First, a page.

Russian security sources said they had no reason to arrest Snowden, who officials described as an ordinary “transit passenger” who had not crossed the border.
Meanwhile, Russia’s prosecutor general Yuri Chaika met with Carlos Ramirez, president of Ecuador’s court of justice in Moscow, Interfax said, without making any mention of the Snowden case.
‘He places himself above the law’
The leaks forced Obama’s administration to defend US intelligence agencies’ practice of gathering huge amounts of telephone and Internet data from private users around the world.
Kerry said Monday it was “disappointing” that Snowden had been able to fly from Hong Kong to Russia, warning of consequences for ties with Moscow and Beijing.
Kerry, speaking on a visit to New Delhi, also defended the decision to seek Snowden’s arrest, saying he was a traitor.
“He is an indicted individual, indicted on three felony counts,” he said. “Evidently he places himself above the law having betrayed his country.”
Ecuadorian Foreign Minister Ricardo Patino confirmed that the leftist Latin American country, whose embassy in London is already sheltering WikiLeaks founder Julian Assange, was considering Snowden’s asylum request.
Ecuador’s outspoken leftist President Rafael Correa has championed the cause of Assange and his allies, to the fury of the United States.
The US State Department has revoked Snowden’s passport and asked other countries to prevent him from travelling. But a source in Russia’s security agencies told Interfax that Snowden could travel without a passport.
The New York Times quoted Assange as saying his group had arranged for Snowden to travel via a “special refugee travel document” issued by Ecuador last Monday.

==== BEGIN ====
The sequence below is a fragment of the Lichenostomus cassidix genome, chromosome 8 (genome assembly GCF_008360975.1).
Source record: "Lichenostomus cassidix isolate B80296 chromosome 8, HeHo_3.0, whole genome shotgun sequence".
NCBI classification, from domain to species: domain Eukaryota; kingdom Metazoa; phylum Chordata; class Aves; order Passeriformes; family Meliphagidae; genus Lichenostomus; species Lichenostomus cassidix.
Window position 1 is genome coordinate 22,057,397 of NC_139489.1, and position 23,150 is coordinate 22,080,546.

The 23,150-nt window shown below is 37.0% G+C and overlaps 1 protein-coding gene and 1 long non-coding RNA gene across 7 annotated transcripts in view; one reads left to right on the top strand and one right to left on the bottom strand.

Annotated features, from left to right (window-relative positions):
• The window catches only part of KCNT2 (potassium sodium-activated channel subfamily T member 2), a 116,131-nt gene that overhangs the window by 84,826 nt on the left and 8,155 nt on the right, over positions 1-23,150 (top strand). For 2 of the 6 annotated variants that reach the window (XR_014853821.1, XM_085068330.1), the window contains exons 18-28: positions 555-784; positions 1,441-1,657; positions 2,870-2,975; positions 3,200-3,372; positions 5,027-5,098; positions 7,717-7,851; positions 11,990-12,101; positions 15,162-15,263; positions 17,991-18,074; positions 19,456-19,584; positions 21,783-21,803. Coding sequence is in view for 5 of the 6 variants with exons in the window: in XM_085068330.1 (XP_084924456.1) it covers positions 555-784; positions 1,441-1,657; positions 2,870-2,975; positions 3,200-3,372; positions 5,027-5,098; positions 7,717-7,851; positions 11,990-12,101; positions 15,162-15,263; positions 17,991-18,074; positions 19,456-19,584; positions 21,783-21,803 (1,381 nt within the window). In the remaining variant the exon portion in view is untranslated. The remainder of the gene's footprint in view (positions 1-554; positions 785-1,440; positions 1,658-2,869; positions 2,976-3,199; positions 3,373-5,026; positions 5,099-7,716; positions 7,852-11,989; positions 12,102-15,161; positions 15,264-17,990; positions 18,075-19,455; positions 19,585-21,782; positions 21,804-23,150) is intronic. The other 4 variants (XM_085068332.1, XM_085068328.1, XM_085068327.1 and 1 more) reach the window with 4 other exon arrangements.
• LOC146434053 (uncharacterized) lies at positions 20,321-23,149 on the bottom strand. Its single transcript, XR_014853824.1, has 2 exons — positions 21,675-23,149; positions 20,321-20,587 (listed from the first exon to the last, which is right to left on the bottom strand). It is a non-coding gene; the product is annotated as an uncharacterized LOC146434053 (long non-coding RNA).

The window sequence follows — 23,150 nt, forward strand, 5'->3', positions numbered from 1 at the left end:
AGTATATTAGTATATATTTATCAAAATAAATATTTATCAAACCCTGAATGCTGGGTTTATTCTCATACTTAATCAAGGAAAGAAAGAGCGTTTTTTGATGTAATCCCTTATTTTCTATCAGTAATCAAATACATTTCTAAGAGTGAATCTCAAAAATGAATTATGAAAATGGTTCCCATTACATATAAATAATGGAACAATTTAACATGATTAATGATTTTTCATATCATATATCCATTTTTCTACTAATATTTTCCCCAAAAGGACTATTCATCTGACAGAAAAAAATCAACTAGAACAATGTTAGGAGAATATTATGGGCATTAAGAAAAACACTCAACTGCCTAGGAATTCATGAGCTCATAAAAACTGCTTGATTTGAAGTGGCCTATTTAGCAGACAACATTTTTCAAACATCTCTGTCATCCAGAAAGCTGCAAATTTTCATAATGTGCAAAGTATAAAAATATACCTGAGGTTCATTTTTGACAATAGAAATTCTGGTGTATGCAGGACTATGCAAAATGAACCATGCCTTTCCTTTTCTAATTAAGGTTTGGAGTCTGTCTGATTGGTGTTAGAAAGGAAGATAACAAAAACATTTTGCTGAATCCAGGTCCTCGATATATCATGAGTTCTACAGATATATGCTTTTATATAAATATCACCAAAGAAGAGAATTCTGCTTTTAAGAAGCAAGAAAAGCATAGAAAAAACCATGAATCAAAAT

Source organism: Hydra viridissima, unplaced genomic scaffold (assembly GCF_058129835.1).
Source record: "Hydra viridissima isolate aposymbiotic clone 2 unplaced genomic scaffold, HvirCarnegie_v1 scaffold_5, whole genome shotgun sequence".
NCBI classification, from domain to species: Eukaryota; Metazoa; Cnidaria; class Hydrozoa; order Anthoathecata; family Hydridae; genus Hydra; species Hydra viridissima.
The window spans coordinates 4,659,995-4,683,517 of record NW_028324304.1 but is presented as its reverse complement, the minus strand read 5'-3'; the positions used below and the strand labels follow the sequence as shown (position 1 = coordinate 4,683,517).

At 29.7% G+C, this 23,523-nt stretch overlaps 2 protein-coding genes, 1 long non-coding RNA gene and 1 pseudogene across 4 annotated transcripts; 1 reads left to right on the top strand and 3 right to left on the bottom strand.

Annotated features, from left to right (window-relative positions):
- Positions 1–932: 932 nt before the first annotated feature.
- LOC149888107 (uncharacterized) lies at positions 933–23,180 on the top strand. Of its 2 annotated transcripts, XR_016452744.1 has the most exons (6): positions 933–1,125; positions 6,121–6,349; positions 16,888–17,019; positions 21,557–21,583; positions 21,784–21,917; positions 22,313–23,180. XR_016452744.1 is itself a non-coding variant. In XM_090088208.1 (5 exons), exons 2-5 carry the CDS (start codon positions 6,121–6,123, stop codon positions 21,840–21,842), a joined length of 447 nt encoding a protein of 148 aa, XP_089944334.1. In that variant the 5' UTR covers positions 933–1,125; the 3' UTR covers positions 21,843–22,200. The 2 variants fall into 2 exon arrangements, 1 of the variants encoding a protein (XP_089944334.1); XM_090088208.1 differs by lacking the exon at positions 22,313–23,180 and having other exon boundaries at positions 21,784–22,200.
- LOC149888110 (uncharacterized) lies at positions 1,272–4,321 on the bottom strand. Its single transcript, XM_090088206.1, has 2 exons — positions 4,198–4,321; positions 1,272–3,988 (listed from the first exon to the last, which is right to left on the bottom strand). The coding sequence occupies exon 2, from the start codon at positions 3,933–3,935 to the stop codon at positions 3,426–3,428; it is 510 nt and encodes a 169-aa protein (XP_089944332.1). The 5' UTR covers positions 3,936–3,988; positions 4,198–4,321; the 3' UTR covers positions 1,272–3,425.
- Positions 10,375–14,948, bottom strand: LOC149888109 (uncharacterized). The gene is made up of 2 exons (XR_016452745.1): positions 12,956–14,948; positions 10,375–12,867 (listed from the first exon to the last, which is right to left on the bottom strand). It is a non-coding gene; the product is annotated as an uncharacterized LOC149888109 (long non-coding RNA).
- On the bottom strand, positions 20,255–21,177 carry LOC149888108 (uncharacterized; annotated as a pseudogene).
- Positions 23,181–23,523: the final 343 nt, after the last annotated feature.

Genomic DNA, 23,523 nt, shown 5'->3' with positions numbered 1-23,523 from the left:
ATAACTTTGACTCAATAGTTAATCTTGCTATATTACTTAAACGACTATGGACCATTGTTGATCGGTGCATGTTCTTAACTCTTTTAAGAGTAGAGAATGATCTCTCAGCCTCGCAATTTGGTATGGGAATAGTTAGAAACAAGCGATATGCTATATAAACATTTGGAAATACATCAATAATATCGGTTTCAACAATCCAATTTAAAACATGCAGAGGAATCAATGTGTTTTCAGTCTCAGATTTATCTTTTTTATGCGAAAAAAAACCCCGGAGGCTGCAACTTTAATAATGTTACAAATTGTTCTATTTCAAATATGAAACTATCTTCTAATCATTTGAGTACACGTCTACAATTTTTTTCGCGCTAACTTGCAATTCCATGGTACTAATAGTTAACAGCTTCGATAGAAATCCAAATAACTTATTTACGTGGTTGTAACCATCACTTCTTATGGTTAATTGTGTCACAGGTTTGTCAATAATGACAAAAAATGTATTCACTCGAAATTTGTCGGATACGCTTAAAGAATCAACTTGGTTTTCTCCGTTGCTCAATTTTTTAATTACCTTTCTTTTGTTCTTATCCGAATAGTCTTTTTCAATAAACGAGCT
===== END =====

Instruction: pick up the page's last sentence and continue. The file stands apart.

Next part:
WikiLeaks, which had helped organize Snowden’s escape from Hong Kong, blasted US “bullying” on their Twitter blog.
“US bullying Russia for Snowden’s rendition is counter-productive. No self-respecting state would accept such unlawful demands,” WikiLeaks said.
Snowden abandoned his high-paying job in Hawaii and went to Hong Kong on May 20 to begin revealing details of top-secret surveillance programs that sweep up millions of phone and Internet records daily. He is a former CIA employee who later was hired as a contractor through Booz Allen to be a computer systems analyst. In that job, he gained access to documents—many of which he has given to The Guardian and The Washington Post to expose what he contends are privacy violations by an authoritarian government.
Snowden also told the South China Morning Post that “the NSA does all kinds of things like hack Chinese cellphone companies to steal all of your SMS data,” and is believed to have more than 200 additional sensitive documents.
Hong Kong, a special administrative region under Chinese rule that has maintained its own British-derived legal system, said it had informed Washington of Snowden’s exit after determining that the documents provided by the US government did not fully comply with Hong Kong legal requirements.
Hong Kong leader Leung Chun-ying on Monday defended his government’s decision to allow Snowden to leave the city, and said it was normal for him to discuss foreign-policy matters with Beijing.
“Under the one country, two systems, of course we surely need to communicate with the central government and discuss events that are related to foreign affairs,” he said.